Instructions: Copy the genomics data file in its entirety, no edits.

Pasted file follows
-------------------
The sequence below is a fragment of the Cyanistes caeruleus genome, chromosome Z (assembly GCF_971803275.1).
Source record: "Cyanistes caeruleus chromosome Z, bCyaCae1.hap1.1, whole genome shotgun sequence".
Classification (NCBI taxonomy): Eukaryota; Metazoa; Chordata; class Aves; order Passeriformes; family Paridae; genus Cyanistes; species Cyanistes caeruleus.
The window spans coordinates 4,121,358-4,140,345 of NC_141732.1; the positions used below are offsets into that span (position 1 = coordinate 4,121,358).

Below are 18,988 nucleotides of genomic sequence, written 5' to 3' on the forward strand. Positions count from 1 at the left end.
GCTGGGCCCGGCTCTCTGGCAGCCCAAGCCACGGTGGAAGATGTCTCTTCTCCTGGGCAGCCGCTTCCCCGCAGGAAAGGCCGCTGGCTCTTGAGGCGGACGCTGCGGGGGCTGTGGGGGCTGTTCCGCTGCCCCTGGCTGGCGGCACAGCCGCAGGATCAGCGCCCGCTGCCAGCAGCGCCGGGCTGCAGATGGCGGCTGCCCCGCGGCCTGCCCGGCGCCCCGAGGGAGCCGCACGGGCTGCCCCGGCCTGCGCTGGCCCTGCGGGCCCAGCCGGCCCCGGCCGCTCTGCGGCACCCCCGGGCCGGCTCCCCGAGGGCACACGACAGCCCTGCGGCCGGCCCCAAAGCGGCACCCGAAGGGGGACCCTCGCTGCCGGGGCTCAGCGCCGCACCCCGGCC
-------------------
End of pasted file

The sequence below is a fragment of the Cyanistes caeruleus genome, chromosome Z (assembly GCF_971803275.1).
Source record: "Cyanistes caeruleus chromosome Z, bCyaCae1.hap1.1, whole genome shotgun sequence".
Classification (NCBI taxonomy): Eukaryota; Metazoa; Chordata; class Aves; order Passeriformes; family Paridae; genus Cyanistes; species Cyanistes caeruleus.
The window spans coordinates 4,121,358-4,140,345 of NC_141732.1; the positions used below are offsets into that span (position 1 = coordinate 4,121,358).

Below are 18,988 nucleotides of genomic sequence, written 5' to 3' on the forward strand. Positions count from 1 at the left end.
GCTGGGCCCGGCTCTCTGGCAGCCCAAGCCACGGTGGAAGATGTCTCTTCTCCTGGGCAGCCGCTTCCCCGCAGGAAAGGCCGCTGGCTCTTGAGGCGGACGCTGCGGGGGCTGTGGGGGCTGTTCCGCTGCCCCTGGCTGGCGGCACAGCCGCAGGATCAGCGCCCGCTGCCAGCAGCGCCGGGCTGCAGATGGCGGCTGCCCCGCGGCCTGCCCGGCGCCCCGAGGGAGCCGCACGGGCTGCCCCGGCCTGCGCTGGCCCTGCGGGCCCAGCCGGCCCCGGCCGCTCTGCGGCACCCCCGGGCCGGCTCCCCGAGGGCACACGACAGCCCTGCGGCCGGCCCCAAAGCGGCACCCGAAGGGGGACCCTCGCTGCCGGGGCTCAGCGCCGCACCCCGGCC